|Big pyramid, little pyramid|
Geophysical prospecting is one of the "magical" tools available to archaeologists. We can see what lies beneath the ground surface without excavating.
|Luis Barba with the gradiometer|
|Me measuring electrical resistivity|
|Jorge Blancas & Ashley Krauss with the GPR unit|
The most sophisticated and complicated geophysical technique is ground-penetrating radar ("GPR"). The device is dragged along the ground (the orange box in the photo), and a wheel records the distance traveled. The instrument sends radar waves into the ground, and registers the waves when they are reflected back up. GPR is far more sensitive and precise than the other methods, but it requires a large amount of processing and analysis after fieldwork is complete. While we could look at the day's magnetometry maps each evening, it takes much longer to make the GPR results available.
|David, me, and Jorge with the GPS|
I have always been fascinated by geophysical prospecting, but I haven't had the opportunity to use the methods in my research, and I didn't have up-close experience with the fieldwork. This was a great experience, and I am considering a possible fieldwork project with Luis and David, to expand their approach to other parts of Teotihuacan.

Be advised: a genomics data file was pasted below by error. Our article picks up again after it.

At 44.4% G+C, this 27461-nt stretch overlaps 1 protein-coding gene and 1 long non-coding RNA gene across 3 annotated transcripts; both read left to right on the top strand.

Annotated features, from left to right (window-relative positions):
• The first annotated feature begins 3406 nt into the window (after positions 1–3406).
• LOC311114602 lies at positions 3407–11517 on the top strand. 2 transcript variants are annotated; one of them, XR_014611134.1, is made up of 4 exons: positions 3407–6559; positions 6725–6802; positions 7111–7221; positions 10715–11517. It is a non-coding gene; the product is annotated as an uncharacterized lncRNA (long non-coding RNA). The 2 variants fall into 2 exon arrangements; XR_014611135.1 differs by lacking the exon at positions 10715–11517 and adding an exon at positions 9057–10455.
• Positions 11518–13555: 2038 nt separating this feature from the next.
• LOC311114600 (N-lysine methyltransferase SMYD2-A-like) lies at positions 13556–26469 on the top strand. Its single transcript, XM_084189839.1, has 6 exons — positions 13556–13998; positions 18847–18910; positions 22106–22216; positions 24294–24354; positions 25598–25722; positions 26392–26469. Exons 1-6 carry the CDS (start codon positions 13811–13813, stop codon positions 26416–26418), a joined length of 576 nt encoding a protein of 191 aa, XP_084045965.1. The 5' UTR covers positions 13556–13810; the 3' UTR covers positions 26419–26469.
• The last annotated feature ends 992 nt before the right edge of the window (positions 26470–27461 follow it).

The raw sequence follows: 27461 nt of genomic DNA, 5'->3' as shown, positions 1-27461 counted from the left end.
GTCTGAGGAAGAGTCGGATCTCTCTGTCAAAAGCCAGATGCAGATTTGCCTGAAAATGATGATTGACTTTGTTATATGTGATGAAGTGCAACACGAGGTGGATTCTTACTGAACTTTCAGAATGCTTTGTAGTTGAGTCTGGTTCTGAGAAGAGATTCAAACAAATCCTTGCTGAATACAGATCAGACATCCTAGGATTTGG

|Street of the Dead in Tlajinga|
|Close-up showing the Moon pyramid|
|Reconstructed murals from Tetila|
I also saw the excellent new museum,the Beatriz de la Fuente Museum of Teotihuacan Mural Paintings. In addition to having many of the actual wall paintings on display, several entire painted rooms are reconstructed at the museum. Also, the museum is integrated with a 3-temple group that was excavated a number of years ago (see the photo at the top of the post). These were probably neighborhood temples. The photo shows one of them, with the huge Pyramid of the Moon in the background.
I have been staying at the ASU archaeology facility in the town of San Juan Teotihuacan. This is a major storage facility, with many important artifact collections from Teotihuacan and nearby sites. There is space for artifact analysis, and living quarters for people using the lab or doing fieldwork.
|Arizona State University lab facility at Teotihuacan|
In the photo the two-story storage/analysis building is at the left. On the right are three small cabins with beds and bathrooms (I am staying in one of these). The doorway at the end of the driveway leads to the "Casa antigua," an old house that has bedrooms, a kitchen and common space, in addition to technical workspace and some storage. The tree behind the doorway is in the yard of the house.